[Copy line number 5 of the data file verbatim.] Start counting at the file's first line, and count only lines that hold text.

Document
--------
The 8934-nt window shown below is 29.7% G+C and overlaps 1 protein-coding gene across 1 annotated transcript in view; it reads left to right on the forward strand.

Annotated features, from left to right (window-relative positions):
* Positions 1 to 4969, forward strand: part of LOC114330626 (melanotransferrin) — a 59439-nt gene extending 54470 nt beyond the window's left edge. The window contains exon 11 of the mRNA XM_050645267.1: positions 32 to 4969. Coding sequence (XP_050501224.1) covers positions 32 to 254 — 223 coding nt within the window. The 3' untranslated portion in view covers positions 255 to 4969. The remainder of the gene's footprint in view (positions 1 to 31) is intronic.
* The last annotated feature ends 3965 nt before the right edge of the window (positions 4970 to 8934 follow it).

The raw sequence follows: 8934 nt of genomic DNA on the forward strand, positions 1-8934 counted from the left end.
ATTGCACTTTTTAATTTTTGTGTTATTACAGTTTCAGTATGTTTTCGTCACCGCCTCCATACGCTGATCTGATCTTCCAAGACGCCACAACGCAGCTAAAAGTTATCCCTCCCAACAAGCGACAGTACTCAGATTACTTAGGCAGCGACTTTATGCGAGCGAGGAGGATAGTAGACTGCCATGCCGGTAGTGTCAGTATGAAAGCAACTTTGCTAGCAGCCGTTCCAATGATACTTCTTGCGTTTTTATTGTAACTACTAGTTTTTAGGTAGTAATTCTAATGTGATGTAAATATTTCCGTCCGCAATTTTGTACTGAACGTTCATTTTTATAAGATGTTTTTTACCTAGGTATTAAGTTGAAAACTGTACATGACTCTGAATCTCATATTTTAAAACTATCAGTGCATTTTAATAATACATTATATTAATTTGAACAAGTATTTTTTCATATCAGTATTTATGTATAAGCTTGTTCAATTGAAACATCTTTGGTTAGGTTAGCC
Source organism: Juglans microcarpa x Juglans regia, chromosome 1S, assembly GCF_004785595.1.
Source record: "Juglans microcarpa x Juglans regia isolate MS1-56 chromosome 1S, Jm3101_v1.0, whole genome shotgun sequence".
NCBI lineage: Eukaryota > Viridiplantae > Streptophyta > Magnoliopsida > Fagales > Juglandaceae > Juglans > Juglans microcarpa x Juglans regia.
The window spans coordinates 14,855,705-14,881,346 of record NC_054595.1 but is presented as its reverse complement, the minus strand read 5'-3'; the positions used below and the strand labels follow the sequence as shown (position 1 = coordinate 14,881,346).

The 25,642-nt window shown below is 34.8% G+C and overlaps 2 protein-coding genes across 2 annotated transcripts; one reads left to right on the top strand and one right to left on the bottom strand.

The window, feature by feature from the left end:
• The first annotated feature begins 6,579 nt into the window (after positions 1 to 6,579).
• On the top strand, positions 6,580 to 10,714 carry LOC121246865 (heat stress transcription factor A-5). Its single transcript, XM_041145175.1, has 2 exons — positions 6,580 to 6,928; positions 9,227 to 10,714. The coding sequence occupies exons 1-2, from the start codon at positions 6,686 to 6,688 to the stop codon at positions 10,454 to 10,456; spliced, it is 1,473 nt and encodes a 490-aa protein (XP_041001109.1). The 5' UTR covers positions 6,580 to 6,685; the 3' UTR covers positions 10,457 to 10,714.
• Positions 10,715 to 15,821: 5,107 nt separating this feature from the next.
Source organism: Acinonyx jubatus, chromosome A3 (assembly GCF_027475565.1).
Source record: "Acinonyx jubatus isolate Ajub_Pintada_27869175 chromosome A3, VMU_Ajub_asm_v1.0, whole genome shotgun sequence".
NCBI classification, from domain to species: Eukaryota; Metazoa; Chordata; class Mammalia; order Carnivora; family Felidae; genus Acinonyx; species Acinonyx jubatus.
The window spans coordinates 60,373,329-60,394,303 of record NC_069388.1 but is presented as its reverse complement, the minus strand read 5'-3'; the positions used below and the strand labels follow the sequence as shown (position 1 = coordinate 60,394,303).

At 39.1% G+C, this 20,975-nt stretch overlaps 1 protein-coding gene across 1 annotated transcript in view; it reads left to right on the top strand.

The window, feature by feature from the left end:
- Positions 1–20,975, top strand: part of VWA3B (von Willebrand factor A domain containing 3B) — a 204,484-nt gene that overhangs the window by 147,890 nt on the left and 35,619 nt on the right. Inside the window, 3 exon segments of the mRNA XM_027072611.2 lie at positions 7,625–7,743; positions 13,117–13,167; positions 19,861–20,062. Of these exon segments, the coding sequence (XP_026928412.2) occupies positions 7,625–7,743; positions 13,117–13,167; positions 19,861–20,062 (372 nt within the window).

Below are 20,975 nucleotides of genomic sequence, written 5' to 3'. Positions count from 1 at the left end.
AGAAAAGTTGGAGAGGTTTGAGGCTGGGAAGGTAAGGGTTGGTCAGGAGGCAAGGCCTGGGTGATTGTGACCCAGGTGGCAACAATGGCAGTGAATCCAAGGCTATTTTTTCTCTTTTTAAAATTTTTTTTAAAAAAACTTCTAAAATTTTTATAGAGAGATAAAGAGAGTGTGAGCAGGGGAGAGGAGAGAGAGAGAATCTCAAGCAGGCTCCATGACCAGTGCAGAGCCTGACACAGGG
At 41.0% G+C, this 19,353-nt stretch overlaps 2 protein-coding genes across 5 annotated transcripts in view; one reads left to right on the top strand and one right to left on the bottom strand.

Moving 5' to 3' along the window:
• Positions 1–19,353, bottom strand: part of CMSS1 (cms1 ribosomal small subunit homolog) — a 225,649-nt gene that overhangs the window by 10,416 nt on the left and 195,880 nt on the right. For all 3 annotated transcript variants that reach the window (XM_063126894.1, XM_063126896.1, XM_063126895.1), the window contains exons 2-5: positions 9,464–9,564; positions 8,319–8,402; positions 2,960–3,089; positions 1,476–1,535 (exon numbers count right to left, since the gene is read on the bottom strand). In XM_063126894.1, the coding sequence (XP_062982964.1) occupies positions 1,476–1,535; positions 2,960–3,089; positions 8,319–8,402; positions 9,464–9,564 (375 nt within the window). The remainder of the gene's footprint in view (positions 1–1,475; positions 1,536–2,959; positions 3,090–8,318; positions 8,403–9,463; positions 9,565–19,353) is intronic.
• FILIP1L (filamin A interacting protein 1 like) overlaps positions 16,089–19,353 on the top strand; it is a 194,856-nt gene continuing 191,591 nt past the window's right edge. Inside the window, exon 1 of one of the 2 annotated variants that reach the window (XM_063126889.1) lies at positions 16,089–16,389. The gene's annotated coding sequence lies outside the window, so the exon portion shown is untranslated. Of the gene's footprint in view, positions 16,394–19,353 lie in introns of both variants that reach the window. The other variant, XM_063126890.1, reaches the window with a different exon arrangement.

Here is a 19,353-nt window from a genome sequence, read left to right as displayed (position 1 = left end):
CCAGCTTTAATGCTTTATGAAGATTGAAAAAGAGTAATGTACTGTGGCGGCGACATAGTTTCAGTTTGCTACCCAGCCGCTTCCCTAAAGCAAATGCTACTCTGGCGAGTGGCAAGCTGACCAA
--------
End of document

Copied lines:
The raw sequence follows: 8934 nt of genomic DNA on the forward strand, positions 1-8934 counted from the left end.